However, White’s possible opening move for the mating net of 1…Rh2 is an example of “The Principle of Retreat” – the player uses a retreating move to accomplish some advantageous goal as occurs in The Principle of Short Positioning. Both The Principle of Short Positioning and The Principle of Retreat are always sub-principles of “The Principle of Intermediate Move,” but not the vice-versa. The Principle of Intermediate Move is when a player makes a move that puts a piece (or pawn) on a square, which thereby forces the opposing player to make a disadvantageous move with a piece (e.g., forcing the opposing King move to a bad square), or a disadvantageous pawn advance. Additionally, each of these principles often can be used to permit the player to prevent stalemating the opposing King. These principles are premised upon the foundational basis of Zugzwang – a situation on the board where due to the positioning of the pieces (and/or pawns), a player who is not under an actual, immediate, direct threat must nevertheless weaken his or her position because he or she has the move.} 1…Ka4 {Black’s King forced to a bad square – the checkmate square a2} 2.Ra2#

Mate in 3:   1.Kc3 Ka4 2.Rg5 {This is an example of the application of The Principle of Intermediate Move, but of neither The Principle of Intervening Move nor The Principle of Retreat. White restricts (limits) the Black King’s mobility, forcing him to a bad square – the checkmate square a3} 2…Ka3 3.Ra5#

In studying and working through basic endgame mating nets and analyzing mating patterns to learn and understand them, hopefully you come to the realization that there are discernable common pattern themes to develop the combinations necessary for move order & calculation to be able to mate as quickly as possible. While the positions used in this tutorial (and shown further by the solutions presented on the next page in Exhibit A for the alternative mates in four for the Misaligned King Opposition, One Move Before board position) are very simple, mating in RKK endgames (as in all basic endgames) from different board positions is no different.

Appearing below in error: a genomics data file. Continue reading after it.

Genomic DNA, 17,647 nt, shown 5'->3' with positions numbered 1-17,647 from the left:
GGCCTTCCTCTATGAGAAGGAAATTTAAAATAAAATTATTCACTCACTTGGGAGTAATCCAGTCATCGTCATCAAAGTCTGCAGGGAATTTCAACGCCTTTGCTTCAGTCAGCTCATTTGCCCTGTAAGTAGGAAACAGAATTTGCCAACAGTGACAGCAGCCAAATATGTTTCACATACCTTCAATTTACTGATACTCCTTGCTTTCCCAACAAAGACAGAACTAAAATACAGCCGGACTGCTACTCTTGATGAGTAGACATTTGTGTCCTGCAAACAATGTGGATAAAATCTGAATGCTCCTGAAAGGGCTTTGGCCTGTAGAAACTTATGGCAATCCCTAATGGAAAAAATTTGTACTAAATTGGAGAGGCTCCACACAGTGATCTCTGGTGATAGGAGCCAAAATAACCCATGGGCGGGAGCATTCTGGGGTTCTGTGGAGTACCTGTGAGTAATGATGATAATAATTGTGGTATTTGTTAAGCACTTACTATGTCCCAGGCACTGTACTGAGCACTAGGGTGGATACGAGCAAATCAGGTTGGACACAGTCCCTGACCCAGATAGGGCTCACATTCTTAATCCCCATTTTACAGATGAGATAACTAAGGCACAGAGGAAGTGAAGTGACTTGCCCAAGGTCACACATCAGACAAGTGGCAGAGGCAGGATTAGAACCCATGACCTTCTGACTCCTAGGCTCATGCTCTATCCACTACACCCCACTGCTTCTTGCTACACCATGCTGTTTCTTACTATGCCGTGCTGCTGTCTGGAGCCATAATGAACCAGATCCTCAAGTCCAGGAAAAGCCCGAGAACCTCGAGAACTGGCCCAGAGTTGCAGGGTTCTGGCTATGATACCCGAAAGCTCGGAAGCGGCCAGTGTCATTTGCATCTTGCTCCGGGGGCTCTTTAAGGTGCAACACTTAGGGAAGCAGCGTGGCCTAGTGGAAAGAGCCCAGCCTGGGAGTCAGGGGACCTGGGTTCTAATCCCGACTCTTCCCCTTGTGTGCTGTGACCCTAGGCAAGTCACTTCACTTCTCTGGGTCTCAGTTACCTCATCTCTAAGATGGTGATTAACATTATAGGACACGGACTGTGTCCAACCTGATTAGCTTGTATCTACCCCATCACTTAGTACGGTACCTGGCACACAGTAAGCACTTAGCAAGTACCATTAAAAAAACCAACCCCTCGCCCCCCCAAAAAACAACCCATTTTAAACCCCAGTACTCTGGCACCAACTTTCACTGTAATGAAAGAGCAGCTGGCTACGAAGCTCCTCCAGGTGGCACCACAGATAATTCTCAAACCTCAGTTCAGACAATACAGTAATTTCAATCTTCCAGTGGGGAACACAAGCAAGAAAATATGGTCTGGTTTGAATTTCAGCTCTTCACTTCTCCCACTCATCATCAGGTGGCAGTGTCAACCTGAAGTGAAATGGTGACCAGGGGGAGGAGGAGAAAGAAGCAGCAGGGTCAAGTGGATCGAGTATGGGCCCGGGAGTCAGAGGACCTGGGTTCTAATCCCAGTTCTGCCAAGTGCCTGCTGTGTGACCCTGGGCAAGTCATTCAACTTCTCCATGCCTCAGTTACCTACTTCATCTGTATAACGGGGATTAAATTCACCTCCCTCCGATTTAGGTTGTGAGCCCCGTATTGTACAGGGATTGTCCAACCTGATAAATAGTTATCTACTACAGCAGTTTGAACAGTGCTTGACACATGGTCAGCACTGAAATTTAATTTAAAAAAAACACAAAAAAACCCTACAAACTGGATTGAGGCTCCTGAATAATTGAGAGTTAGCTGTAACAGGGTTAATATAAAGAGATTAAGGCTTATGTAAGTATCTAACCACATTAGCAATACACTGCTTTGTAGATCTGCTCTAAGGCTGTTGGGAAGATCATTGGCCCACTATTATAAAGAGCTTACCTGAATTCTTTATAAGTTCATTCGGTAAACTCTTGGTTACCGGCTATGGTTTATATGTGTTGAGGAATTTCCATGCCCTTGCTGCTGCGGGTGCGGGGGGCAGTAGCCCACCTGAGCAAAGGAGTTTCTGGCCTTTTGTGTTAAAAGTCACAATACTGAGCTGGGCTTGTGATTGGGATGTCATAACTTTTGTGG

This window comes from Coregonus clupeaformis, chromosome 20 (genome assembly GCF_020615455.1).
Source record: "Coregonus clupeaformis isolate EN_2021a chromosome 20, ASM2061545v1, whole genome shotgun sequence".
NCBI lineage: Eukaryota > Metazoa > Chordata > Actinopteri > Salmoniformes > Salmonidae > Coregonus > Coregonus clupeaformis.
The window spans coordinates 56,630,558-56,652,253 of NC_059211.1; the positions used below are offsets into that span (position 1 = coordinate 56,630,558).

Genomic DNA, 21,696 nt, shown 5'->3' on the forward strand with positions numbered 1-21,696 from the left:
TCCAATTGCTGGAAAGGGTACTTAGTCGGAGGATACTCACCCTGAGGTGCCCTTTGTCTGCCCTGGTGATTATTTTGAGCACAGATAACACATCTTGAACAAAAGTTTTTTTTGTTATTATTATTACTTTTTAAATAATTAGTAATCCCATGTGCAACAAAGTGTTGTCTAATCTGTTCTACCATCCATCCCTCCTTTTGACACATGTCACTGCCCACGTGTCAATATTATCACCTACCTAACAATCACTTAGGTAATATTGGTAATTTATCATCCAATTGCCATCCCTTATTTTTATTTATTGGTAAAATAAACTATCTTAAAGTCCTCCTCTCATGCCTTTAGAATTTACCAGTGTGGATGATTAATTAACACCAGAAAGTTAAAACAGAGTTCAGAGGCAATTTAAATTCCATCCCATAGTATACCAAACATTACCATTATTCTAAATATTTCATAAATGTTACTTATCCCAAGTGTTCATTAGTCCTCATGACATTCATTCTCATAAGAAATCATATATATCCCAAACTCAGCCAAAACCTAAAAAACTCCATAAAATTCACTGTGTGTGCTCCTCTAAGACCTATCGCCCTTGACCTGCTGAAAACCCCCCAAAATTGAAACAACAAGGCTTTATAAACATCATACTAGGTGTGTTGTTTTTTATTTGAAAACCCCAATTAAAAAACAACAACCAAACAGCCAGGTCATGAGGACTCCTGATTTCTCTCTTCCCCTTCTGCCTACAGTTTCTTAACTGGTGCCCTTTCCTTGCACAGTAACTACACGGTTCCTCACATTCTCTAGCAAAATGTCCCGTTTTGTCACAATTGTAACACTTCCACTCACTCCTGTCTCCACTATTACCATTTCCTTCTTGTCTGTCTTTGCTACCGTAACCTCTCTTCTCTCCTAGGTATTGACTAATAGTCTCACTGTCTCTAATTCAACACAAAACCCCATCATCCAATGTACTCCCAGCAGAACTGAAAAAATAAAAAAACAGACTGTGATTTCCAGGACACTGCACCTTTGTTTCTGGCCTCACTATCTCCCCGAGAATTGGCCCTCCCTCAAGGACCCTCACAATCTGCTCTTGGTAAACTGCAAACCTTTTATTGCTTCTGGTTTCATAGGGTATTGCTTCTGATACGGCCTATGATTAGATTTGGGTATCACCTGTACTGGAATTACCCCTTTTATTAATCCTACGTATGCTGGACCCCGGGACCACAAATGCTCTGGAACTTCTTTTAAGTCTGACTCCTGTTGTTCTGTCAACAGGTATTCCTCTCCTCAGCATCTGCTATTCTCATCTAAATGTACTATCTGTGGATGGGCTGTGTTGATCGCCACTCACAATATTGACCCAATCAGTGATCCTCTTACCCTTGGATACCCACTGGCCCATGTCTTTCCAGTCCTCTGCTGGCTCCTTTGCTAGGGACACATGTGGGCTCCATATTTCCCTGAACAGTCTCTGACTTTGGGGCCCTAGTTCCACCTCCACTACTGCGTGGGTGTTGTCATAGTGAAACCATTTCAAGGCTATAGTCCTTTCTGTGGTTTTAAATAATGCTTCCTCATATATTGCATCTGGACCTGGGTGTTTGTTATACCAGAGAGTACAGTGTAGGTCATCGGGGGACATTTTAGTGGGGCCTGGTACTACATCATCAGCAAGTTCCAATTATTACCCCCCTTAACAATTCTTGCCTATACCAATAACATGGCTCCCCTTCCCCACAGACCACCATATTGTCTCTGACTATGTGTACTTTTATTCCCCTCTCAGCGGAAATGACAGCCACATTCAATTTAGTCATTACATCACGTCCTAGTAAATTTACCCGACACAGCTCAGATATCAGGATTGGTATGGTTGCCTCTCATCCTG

Some RKK endgames may take many moves to efficiently mate in the fewest moves possible. If a player working through a RKK endgame mating net does not make a blunder or mistake, the opposing player simply will not be able to gain a draw or a stalemate, regardless of the position on the board. Applying the basic principles allows a player to do the move order & calculation, regardless of the position. The player therefore will advance beyond the beginner’s tendency of trying to figure it while randomly moving around the board, which increases the chances the opposing player will gain a draw or stalemate. In the next part of the tutorial, we will examine Two Rooks & King v. King. Tutorial links are below Exhibit A.

 

Solutions for mates in four to the Misaligned King Opposition One Move Before board position.

Making first move with Rook:

1.b4 (or 1.b3, 1.b2, and 1.b1) {yields the following mating net} 1…Ka7 2.Kc6 Ka8 {if 2…Ka5 then 3.Ra5# opportunistic checkmate} 3.Kc7 Ka7 4.Ra4#

Making first move with King:

1.Kb6 Kb8 2.Rc5 Ka8 3.Rd5 {seems kind of foolish though when 3.Rc8# will accomplish mate quicker} 3…Kb8 4.Rd8#

1.Kd6 Ka7 2.Kc7 Ka6 3.Rc5 {or Rd5, Re5, Rf5, Rg5, and Rh5} 3…Ka7 4.Ra5#

1.Kc6 Ka7 2.Kc7 Ka6 3.Rc5 {or Rd5, Re5, Rf5, Rg5, and Rh5} 3…Ka7 4.Ra5#